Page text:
God wants you to own guns and swords

Exodus 22:2-3 tells us "If the thief is found breaking in, and he is struck so that he dies, there shall be no guilt for his bloodshed. If the sun has risen on him, there shall be guilt for his bloodshed. He should make full restitution; if he has nothing, then he shall be sold for his theft."

We must also consider what Christ told his disciples in his last hours with them: "...But now, he who has a money bag, let him take it, and likewise a sack; and he who has no sword, let him sell his garment and buy one" (Luke 22:36). Keep in mind that the sword was the finest offensive weapon available to an individual soldier -- the equivalent then of a military rifle today.

The Israelite army was a militia army (Numbers 1:3, ff.) which came to battle with each man bearing his own weapons -- from the time of Moses, through the Judges, and beyond. When threatened by the Midianites, for example, "Moses spoke to the people , saying, 'Arm some of yourselves for the war, and let them go against the Midianites to take vengeance for the Lord on Midian'" (Numbers 31:3).

Again, to demonstrate the Biblical heritage of individuals bearing and keeping arms, during David's time in the wilderness avoiding capture by Saul, "David said to his men, 'Every man gird on his sword.' So every man girded on his sword, and David also girded on his sword" (1 Samuel 25:13).

Those who built on the wall, and those who carried burdens loaded themselves so that with one hand they worked at construction, and with the other held a weapon. Every one of the builders had his sword girded at his side as he built (Nehemiah 4:17-18).

Liz Michael

Interesting collection of words. Christians need a jihad of their own.


  1. Anonymous12:12 PM

    My people did not need a book to tell them to be armed. Not only swords (considered a nobleman's weapon, sometimes forged out of meteoric iron) but also axes, javelins and spears were widely owned, used, and even objects of religious reverence. Women learned archery to supplement food for their families by hunting and often carried staves and long daggers. The axe was considered the free peasants emblem and crossed axes or double-bladed axes appear on various heraldry. From their early youth, defense was part of their practical education, such as hunting, skiing, trapping animals, making fire, orienteering, navigation, carpentry, self-surgery, cooking, fishing, care of animals, scavenging and forgaging.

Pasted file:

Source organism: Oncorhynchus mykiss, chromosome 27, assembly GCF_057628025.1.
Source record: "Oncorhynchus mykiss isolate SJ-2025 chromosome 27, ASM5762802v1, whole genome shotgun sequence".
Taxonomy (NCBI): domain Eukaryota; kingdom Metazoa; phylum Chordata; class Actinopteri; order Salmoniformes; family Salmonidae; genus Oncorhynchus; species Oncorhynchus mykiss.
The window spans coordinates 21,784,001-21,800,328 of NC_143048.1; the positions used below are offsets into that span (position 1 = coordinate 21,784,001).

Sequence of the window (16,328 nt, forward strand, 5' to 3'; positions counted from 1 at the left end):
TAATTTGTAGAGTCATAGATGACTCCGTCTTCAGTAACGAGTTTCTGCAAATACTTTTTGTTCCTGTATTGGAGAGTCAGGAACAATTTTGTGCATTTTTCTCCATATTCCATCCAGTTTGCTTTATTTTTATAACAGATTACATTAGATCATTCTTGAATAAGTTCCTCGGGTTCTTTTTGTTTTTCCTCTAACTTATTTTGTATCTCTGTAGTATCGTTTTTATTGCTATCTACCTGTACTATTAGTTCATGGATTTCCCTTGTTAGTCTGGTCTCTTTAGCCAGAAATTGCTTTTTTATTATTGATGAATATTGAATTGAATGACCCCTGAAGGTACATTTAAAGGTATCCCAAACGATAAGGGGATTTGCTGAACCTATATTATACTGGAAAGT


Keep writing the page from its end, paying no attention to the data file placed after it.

Like the claymore, the axe is often scorned by modern people as a heavy or unwieldy weapon, usually because they are not strong or coordinated enough to use one in work or combat. One thing any of these non-projectile weapons is not is a cowards weapon.

    I cannot say the same for firearms, which are not only long-range and highly lethal, but are often easy to conceal and require no skill, strength or stamina to use and thus are highly egalitarean. An intentionally low complexity of technology but high degree of quality in crafting weapons and the breeding and training of men, fearless and chivalrous men, to wield them, benefitted all of society and made conflicts smaller in scale and much much less destructive compared to the bio, nuclear, and landmine utilizing wholly conscienceless massdysgenic cyberslaughter of modern war.

    Paradoxically, and on a related note, because one struck down ones foe and watched him die of a ghastly wound, or perhaps survived one of their own, they were not quite so flippant about violence or manners as a firearms prevalent yet weapon-despising society as the U.S. is for instance. One prepared onself internally to die well, unstained by cowardice and with dignity, and could even trust an enemy to help one do so. Ask a Japanese if the chivalry of Bushido rotted his countries ethics, and you'll see what I mean. To be able to open ones belly without flinching requires values of fortitude, stoicism, composure, detachment and of course selflessness. They also had the partygame of "Matanuki", much like a facial scar from duelling was a badge of honor in Europe.

    While the Semitic ethic of the old testament is embodied in the puny shepherd with a sling, the ethic of mine is in the Philistine champion he dishonorably slew with the egalitarean projectile weapon. Ditto the merciless ambushes in the deserts by mounted archers who consider repeated retreats "brave" and plunder, not heroism, as ideal.
    Martial customs tell us about a peoples values, just as much as their art or music does. The gangbanger has replaced the Celtic charioteer. How sad.


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